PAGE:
This Tasmanian project exemplifies how standard materials can be used innovatively for outstanding results under budgetary constraints. The student centre draws on the form-follows-function and space planning philosophies of the school’s famous original 1937 designer Sydney Blythe.
Materials used in the new building and its integration of indoor and outdoor spaces reflect change, while the palette extracts the varying reds of the surrounding masonry buildings.
Design a multi-functional student centre that includes spaces for gathering, socialising, cooking, dining and learning. Respond to the subtly sloping natural topography.
It was paramount for the school community to have ownership of the development. Integral to the design process were workshops we ran to understand and develop the culture of the school. The self-sufficient nature of the centre encourages after-hours community use and partnering opportunities.
To meet the brief, we created a variety of outdoor learning spaces that connect to internal learning areas. The Catering Kitchen links to the outdoor vegetable garden.
The Lower Student Centre can open to become seamlessly integrated with the external terraced amphitheatre for larger gatherings and community events. Beyond the brief we provided a new environment that promotes learning, social gathering and interaction rather than just ‘a building’.
Students love getting to school early to hang out at the cafe and the teachers are inspired to be creative in the delivery of their curriculum.
The General Learning Areas cater for multi-disciplinary activities through wireless technologies and the provision of wet areas. The development responds to the natural topography.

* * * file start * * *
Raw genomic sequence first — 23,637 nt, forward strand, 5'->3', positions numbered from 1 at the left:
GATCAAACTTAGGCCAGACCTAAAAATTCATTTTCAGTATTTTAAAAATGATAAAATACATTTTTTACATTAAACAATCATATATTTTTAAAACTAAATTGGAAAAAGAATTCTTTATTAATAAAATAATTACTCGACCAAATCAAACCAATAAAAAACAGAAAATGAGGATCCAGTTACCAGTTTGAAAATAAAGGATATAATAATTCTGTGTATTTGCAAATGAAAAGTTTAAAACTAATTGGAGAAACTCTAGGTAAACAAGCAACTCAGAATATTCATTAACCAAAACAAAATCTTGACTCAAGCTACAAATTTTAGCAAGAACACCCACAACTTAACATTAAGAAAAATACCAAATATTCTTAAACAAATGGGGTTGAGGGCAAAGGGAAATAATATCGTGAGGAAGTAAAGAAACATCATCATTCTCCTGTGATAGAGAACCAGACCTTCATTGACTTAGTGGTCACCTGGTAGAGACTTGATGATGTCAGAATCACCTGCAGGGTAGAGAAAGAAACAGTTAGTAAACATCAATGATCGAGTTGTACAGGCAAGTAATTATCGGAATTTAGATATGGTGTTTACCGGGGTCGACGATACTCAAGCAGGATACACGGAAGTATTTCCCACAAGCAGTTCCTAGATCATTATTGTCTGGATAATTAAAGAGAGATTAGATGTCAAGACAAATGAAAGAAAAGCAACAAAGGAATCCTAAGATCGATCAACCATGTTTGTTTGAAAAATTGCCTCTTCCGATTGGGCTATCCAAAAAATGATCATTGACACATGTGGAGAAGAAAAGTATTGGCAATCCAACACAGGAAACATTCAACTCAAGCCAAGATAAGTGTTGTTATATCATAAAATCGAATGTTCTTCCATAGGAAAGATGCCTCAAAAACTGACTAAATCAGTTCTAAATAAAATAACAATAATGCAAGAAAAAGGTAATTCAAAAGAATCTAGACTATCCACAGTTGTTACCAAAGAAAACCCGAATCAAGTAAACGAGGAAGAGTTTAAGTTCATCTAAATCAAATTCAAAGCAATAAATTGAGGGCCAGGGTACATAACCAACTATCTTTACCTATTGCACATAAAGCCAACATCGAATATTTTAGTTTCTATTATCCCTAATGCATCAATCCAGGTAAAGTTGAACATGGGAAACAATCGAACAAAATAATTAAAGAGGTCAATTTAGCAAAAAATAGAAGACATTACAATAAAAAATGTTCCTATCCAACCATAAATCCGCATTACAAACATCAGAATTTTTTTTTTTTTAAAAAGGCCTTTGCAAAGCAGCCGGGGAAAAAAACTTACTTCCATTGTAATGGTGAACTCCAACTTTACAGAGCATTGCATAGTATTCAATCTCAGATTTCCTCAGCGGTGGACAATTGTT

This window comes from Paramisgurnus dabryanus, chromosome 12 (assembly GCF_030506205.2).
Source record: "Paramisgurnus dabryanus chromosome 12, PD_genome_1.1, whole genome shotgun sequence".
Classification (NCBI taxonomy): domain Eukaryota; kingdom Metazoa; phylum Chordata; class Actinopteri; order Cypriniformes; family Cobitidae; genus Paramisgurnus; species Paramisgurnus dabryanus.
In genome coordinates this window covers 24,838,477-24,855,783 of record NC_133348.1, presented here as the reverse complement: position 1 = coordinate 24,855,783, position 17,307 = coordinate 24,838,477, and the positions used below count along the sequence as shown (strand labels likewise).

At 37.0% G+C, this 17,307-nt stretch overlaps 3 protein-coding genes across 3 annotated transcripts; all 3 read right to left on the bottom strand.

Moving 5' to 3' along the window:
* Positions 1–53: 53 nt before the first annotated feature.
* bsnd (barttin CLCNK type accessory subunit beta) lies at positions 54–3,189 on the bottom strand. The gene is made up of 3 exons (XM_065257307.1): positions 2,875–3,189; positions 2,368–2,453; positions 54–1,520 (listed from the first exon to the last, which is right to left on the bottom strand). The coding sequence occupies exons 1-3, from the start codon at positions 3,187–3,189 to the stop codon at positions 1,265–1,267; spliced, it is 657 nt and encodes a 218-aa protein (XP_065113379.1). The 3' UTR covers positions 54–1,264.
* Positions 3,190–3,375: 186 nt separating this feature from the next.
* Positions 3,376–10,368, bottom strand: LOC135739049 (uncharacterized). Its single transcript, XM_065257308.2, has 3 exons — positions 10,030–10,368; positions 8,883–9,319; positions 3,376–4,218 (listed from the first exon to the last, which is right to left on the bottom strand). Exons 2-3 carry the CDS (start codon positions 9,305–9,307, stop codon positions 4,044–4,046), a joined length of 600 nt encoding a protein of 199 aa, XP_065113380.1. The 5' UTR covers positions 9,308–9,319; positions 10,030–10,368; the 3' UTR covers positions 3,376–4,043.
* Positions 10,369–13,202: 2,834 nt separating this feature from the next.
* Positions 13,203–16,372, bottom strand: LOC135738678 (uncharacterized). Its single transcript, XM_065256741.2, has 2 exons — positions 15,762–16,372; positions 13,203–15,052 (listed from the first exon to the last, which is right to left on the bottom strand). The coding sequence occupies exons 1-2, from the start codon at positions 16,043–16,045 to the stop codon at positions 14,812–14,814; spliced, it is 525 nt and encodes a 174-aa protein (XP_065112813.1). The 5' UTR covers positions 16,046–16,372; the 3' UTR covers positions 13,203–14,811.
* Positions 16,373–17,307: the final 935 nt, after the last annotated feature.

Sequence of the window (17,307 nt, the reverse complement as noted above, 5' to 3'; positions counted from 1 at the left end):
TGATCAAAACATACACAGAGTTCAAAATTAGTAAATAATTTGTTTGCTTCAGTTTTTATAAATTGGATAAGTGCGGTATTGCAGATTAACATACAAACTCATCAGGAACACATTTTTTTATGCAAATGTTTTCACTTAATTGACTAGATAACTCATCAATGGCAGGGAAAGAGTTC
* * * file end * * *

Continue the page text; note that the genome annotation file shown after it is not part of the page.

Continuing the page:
The predominantly single storeyed building uses the natural fall of the site to undulate towards the distinctive oval. The slope of the site is reflected in the roof form, lifting up where the volume increases for activity nodes within the building. The roof extent also optimises the surface area for water harvesting.
Other sustainable principles include energy efficient fittings, Australian-made materials, low VOC materials, water saving fittings, natural ventilation, naturally lit interiors and sun-shading. Any cut to the site was used for fill.
Concrete slabs are exposed for thermal mass. The hard landscaping terraces the topography, providing cost-effective seating and creating an amphitheatre. A challenge was to create a building that connected directly to its surrounding landscape and provided equitable access while still having a presence between the two storey buildings adjacent.
• Australian Institute of Architects’ 2011 Tasmanian Architecture Awards
• Alan C Walker Award for Public Architecture 2011
CSR CEMINTEL, COMMERCIAL + RESIDENTIAL EXPRESSWALL SYSTEM
DULUX, CLADDING COLOURS
DULUX, SHOJI WHITE + MONUMENT
SIGNATURE FLOOR COVERINGS
GODFREY HIRST AUSTRALIA
TARKETT AUSTRALIA, SAFETRED UNIVERSAL
ARMSTRONG NYLEX ACCOLADE SAFE PLUS
MEDHURST EQUIPMENT, HAND WASH BASIN
MEDHURST EQUIPMENT, GEMZ WALL MOUNT PRE-RINSE UNIT
HANSA, POLO SINK MIXER
BRAYCO SATIN STAINLESS STEEL BENCH AND SINKS CLARK BENCHMARK 930 SINGLE END BOWL
CLARK, QUATRO 1120 1.75 END BOWL
CLARK, CORNER 1.25 SSS SINK
CAROMA, OPALL II FACED TOILET SUITE
CAROMA, LIANO HAND WALL BASIN WITH OVERFLOW
CLARK, SINGLE 70L FLUSHLINE TUB